The Transnational Politics of Journalism in Early Postwar Germany
Central European History Society 16
In 1945, German journalist found themselves in a situation of uncertainty, existential hardship, and hopes for new opportunities, especially in the press licensed by the Allies. Their room for maneuver was, however, limited and clearly defined by the political dynamics of the beginning Cold War. British, French, American and Soviet occupation authorities had a major institutional and cultural influence on the shaping of German journalism in their respective zones of occupation.
The panel thus focuses on postwar German journalism in an international context, specifically on the Western zones of occupation. On the one hand, it will ask for the intellectual and professional capital that German journalists needed to start and restart their careers in 1945. To what extent did involvement with the Nazi movement impact their careers? Which networks were at work when it came to the founding of new newspapers and journals, and to what extent did institutional continuities play a role? More importantly, on which pre-war mindsets and ideological patterns did these journalists rely? On the other hand, the panel examines the framework created by the Western Allies. Specifically, it will explore the new opportunities they provided to German journalists, but will also ask for the limitations they imposed upon their work.
Whether they were Catholics, Communists, Democrats or had belonged to the völkisch movement, many German intellectuals believed that the demise of the Nazi regime opened new opportunities for their ideas and concepts. It is astonishing that they recycled many pre-war plans, for example with regard to ideas about the future of Europe. As it was unlikely that the Western Allies would support German concepts regarding the reconstruction of Germany and Europe, it seems that the discussion of such ideas primarily served the purpose to reassure the identities of political groups.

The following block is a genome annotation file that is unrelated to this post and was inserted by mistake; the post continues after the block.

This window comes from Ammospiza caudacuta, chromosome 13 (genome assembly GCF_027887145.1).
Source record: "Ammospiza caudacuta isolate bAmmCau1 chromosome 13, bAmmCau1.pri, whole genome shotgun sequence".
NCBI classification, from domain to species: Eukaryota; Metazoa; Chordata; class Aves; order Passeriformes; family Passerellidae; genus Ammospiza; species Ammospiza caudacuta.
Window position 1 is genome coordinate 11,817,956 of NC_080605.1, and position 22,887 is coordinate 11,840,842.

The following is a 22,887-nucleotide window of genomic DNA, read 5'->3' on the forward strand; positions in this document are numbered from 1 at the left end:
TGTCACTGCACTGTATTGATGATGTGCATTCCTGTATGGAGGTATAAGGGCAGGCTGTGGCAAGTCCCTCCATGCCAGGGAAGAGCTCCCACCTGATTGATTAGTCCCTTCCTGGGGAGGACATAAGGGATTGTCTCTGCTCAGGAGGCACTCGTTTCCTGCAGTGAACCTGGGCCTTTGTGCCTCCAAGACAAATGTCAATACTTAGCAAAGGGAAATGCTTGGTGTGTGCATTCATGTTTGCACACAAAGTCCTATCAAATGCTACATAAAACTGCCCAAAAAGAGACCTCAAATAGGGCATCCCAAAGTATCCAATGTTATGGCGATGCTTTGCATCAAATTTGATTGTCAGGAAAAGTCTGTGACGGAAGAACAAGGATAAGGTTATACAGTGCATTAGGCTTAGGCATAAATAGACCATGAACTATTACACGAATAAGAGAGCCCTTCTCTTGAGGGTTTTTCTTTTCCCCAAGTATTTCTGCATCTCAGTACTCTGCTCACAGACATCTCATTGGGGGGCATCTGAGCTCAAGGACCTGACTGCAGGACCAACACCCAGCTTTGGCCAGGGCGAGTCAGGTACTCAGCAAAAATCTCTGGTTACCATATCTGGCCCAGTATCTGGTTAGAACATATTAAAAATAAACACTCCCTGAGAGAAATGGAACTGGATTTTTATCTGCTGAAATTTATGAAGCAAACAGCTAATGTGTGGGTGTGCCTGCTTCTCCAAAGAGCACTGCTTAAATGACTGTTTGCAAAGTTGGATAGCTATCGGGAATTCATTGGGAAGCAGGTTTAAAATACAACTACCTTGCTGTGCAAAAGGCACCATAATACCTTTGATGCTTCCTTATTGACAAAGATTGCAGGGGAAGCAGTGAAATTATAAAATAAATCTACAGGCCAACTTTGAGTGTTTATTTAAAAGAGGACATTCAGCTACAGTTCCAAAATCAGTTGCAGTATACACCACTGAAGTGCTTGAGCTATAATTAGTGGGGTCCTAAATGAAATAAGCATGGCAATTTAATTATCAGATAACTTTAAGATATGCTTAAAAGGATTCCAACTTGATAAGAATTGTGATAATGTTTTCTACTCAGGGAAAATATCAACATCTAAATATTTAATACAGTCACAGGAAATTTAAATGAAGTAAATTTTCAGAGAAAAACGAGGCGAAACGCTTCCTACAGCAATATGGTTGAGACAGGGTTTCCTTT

The panel focuses on journalists and newspapers where the tension between rupture and continuity becomes tangible. The panel reveals that many journalists had a political background that allowed them to continue to write during the Nazi era. They knew to apply the high professional skills and techniques they had acquired during and after the War, and became faces of modern journalism, which also represented the young Federal Republic. However, the occupation authorities set the framework. The Süddeutsche Zeitung, for example, was licensed by the US military administration; the Neue Zeitung was directly published by American authorities, as was Die Welt in the British Zone of occupation.
The panelists will discuss how journalists from different backgrounds addressed certain topics and which approaches and strategies proved to be successful and which failed. They will also explore the conditions under which female journalists could succeed in an overwhelmingly male profession, dominated by the masculine type of the former war correspondent. Certain journalists and newspapers became opinion leaders, while others failed. We will ask why that is by comparing how they discussed certain topics, e.g. the German responsibility for the Nazi crimes, de-Nazification, the transatlantic relationship between Germany and the United States, and the future of the European continent.